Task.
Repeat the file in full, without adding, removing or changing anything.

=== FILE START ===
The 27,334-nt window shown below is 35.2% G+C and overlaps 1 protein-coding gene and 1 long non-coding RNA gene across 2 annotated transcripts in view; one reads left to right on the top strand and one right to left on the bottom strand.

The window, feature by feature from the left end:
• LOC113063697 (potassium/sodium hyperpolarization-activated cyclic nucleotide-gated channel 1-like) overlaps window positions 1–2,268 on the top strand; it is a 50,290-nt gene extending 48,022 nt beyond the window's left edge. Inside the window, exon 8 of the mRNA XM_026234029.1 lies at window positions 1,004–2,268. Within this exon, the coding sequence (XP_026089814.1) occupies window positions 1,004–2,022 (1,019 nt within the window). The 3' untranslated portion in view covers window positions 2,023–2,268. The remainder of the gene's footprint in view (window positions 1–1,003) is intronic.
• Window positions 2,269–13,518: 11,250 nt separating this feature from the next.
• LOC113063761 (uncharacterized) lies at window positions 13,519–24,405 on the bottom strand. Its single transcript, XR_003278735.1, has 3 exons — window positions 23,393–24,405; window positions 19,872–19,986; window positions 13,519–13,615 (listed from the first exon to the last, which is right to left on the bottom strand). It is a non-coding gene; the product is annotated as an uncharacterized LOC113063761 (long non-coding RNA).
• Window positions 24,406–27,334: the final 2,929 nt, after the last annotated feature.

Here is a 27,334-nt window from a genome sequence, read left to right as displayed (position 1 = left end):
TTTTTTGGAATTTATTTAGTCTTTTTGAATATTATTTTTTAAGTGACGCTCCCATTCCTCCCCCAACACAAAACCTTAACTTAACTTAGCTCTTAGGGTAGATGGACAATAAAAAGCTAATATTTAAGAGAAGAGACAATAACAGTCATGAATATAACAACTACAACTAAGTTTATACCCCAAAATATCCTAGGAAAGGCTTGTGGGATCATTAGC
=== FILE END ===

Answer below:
The 27,334-nt window shown below is 35.2% G+C and overlaps 1 protein-coding gene and 1 long non-coding RNA gene across 2 annotated transcripts in view; one reads left to right on the top strand and one right to left on the bottom strand.

The window, feature by feature from the left end:
• LOC113063697 (potassium/sodium hyperpolarization-activated cyclic nucleotide-gated channel 1-like) overlaps window positions 1–2,268 on the top strand; it is a 50,290-nt gene extending 48,022 nt beyond the window's left edge. Inside the window, exon 8 of the mRNA XM_026234029.1 lies at window positions 1,004–2,268. Within this exon, the coding sequence (XP_026089814.1) occupies window positions 1,004–2,022 (1,019 nt within the window). The 3' untranslated portion in view covers window positions 2,023–2,268. The remainder of the gene's footprint in view (window positions 1–1,003) is intronic.
• Window positions 2,269–13,518: 11,250 nt separating this feature from the next.
• LOC113063761 (uncharacterized) lies at window positions 13,519–24,405 on the bottom strand. Its single transcript, XR_003278735.1, has 3 exons — window positions 23,393–24,405; window positions 19,872–19,986; window positions 13,519–13,615 (listed from the first exon to the last, which is right to left on the bottom strand). It is a non-coding gene; the product is annotated as an uncharacterized LOC113063761 (long non-coding RNA).
• Window positions 24,406–27,334: the final 2,929 nt, after the last annotated feature.

Here is a 27,334-nt window from a genome sequence, read left to right as displayed (position 1 = left end):
TTTTTTGGAATTTATTTAGTCTTTTTGAATATTATTTTTTAAGTGACGCTCCCATTCCTCCCCCAACACAAAACCTTAACTTAACTTAGCTCTTAGGGTAGATGGACAATAAAAAGCTAATATTTAAGAGAAGAGACAATAACAGTCATGAATATAACAACTACAACTAAGTTTATACCCCAAAATATCCTAGGAAAGGCTTGTGGGATCATTAGC